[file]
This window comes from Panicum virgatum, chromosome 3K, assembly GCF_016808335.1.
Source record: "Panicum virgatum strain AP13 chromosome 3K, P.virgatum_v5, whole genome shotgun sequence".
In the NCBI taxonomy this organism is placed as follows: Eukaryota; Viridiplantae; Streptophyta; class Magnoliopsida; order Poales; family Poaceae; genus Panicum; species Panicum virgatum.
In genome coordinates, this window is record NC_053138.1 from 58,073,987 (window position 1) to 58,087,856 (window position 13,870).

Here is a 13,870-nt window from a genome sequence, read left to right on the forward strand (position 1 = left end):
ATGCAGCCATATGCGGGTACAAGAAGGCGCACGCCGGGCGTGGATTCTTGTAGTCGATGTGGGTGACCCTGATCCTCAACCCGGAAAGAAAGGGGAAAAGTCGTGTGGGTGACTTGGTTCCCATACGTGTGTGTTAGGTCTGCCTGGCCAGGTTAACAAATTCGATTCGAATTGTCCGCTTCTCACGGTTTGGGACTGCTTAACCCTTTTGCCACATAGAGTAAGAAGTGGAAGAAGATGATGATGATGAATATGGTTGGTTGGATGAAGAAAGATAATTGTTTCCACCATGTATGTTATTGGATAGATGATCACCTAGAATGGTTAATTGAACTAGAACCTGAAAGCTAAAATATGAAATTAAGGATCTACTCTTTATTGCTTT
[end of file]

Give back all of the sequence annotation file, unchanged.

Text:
This window comes from Panicum virgatum, chromosome 3K, assembly GCF_016808335.1.
Source record: "Panicum virgatum strain AP13 chromosome 3K, P.virgatum_v5, whole genome shotgun sequence".
In the NCBI taxonomy this organism is placed as follows: Eukaryota; Viridiplantae; Streptophyta; class Magnoliopsida; order Poales; family Poaceae; genus Panicum; species Panicum virgatum.
In genome coordinates, this window is record NC_053138.1 from 58,073,987 (window position 1) to 58,087,856 (window position 13,870).

Here is a 13,870-nt window from a genome sequence, read left to right on the forward strand (position 1 = left end):
ATGCAGCCATATGCGGGTACAAGAAGGCGCACGCCGGGCGTGGATTCTTGTAGTCGATGTGGGTGACCCTGATCCTCAACCCGGAAAGAAAGGGGAAAAGTCGTGTGGGTGACTTGGTTCCCATACGTGTGTGTTAGGTCTGCCTGGCCAGGTTAACAAATTCGATTCGAATTGTCCGCTTCTCACGGTTTGGGACTGCTTAACCCTTTTGCCACATAGAGTAAGAAGTGGAAGAAGATGATGATGATGAATATGGTTGGTTGGATGAAGAAAGATAATTGTTTCCACCATGTATGTTATTGGATAGATGATCACCTAGAATGGTTAATTGAACTAGAACCTGAAAGCTAAAATATGAAATTAAGGATCTACTCTTTATTGCTTT